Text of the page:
Legal liabilities are one of the many costs of doing business. On average, companies all around the world incur 0.24% of their revenues on legal activities.
Even the smallest business can be targeted by a lawsuit. Any business, no matter its size or type, can face liability claims.
The good news is that it’s possible to reduce your risk of liability and the associated costs.
The bad news is that any strategy to reduce your liability claims involves time and money.
These liability claims can take many forms and cost businesses in three major ways:
- Financial compensation for victims
- Legal fees from defending lawsuits, and
- Increased insurance premiums as a result of an elevated risk profile
Read on to learn about eight ways to reduce the liability claims against your business.
1. Ensure you have adequate business insurance for general liability
General liability insurance is a type of commercial liability insurance that protects your business against third party claims.
Third party means individuals or businesses that are not related to your business.
Business insurance for general liability covers the legal costs of defending against a lawsuit if someone is injured on your property, or if they make a claim of property damage caused by your business.
It also covers your business if someone sues you for defamation or slander.
Depending on the type of business you operate and the state in which you operate, you need a certain amount of liability coverage.
Due to its importance, you should factor in liability coverage as you determine how much insurance coverage your business needs overall.
There are many factors with which you determine how much liability coverage you require.
For instance, a contractor working on-site is prone to causing more damage to the property of their customer than an architectural engineer who has to develop a map of that property.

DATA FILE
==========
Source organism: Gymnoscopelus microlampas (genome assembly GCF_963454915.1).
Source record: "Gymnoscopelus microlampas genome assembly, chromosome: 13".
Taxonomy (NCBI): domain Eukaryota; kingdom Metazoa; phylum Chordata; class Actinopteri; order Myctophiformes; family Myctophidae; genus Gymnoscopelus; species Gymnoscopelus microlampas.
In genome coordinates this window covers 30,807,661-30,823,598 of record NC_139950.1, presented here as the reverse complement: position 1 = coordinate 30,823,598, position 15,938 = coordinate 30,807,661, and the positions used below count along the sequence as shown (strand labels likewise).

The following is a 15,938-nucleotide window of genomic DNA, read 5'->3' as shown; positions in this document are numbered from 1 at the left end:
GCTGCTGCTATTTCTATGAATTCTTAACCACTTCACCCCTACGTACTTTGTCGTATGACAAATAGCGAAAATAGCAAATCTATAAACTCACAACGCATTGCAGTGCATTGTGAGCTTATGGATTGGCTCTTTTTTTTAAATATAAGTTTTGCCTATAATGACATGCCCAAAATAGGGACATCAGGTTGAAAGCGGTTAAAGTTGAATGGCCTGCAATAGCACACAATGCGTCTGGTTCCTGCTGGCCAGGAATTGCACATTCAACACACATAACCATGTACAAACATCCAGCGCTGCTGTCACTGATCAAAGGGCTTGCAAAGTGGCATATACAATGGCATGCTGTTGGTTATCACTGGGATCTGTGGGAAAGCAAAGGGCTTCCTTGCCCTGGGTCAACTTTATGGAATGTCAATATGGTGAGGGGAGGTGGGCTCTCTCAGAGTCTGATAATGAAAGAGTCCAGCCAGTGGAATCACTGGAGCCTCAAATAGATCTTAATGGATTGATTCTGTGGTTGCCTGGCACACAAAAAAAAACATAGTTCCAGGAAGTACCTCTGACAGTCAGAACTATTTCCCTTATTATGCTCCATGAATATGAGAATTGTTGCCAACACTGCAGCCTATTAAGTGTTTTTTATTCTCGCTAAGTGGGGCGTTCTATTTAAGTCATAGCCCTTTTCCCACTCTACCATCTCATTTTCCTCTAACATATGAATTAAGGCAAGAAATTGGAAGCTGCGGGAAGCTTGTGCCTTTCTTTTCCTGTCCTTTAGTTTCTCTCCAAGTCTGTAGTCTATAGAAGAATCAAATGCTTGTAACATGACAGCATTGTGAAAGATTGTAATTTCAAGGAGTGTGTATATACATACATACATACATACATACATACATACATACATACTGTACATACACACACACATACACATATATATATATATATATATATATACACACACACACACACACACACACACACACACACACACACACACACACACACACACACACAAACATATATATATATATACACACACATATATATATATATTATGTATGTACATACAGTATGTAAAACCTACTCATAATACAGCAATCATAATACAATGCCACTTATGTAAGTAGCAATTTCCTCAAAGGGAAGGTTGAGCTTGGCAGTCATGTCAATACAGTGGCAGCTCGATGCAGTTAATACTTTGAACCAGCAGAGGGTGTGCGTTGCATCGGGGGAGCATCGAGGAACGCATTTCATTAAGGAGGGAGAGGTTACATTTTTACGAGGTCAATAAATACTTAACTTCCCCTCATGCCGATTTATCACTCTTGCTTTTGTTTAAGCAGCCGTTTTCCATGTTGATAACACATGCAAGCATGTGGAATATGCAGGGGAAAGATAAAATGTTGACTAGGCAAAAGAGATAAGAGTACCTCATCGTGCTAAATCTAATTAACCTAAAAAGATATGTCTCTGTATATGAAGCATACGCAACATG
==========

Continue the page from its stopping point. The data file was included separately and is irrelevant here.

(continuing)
Similarly, a contractor hired to construct a 10-storey building is prone to causing more damage to the premises than a contractor hired for a few-room house.
So, it depends on the scale of your business operations and the type of business operations to determine the amount of liability coverage you must insure your business for.
2. Know your basic rights and obligations
One of the best ways to defend against a liability claim is to be fully aware of your rights and obligations under the law.
It’s recommended that you research the laws of your state to become familiar with your basic rights and responsibilities.
Some common areas of liability for businesses include:
Discrimination laws aim to protect people in a variety of areas, including employment, housing, and access to goods and services.
Business owners must know their obligations and be careful to avoid discriminating against people who have a protected characteristic, such as a person’s race, religion, gender, or disability.
This refers to making false statements that damage a person’s reputation. Businesses must be cautious about making comments that can be interpreted as false and that may negatively affect another person.
- Product liability
Businesses are expected to sell safe products. If a product causes damage or injury due to a manufacturing defect, a design flaw, or an insufficient warning, the product’s manufacturer is liable for damages.
In 2020, product liability cases had the highest damages award, at $7,058,106, among all other personal injury cases such as medical malpractice cases or business negligence cases.
3. Keep accurate and thorough records
Depending on the nature of your business, you may not be expected to keep every receipt for every purchase you make.
However, if your business is engaged in certain types of activities, having extensive and accurate records could save you from a liability claim.
Some businesses with particularly meticulous record-keeping policies include healthcare providers and financial institutions.
Hospitals and clinics that provide medical services are expected to keep detailed records of every patient visit, diagnosis, and treatment.
Financial institutions must also keep records of their customers’ financial transactions.
If a customer makes a complaint or a regulatory body initiates an audit, these businesses must be able to produce thorough records to substantiate their actions.
4. Maintain the integrity of your products or services
Be proactive in checking the quality of the products you sell and the services you provide.
Take steps to ensure that they meet or exceed your customers’ expectations.
If you receive a complaint about a product or service, investigate it thoroughly and take action if it’s warranted.
If you discover a recurring problem, take steps to correct it and notify your customers.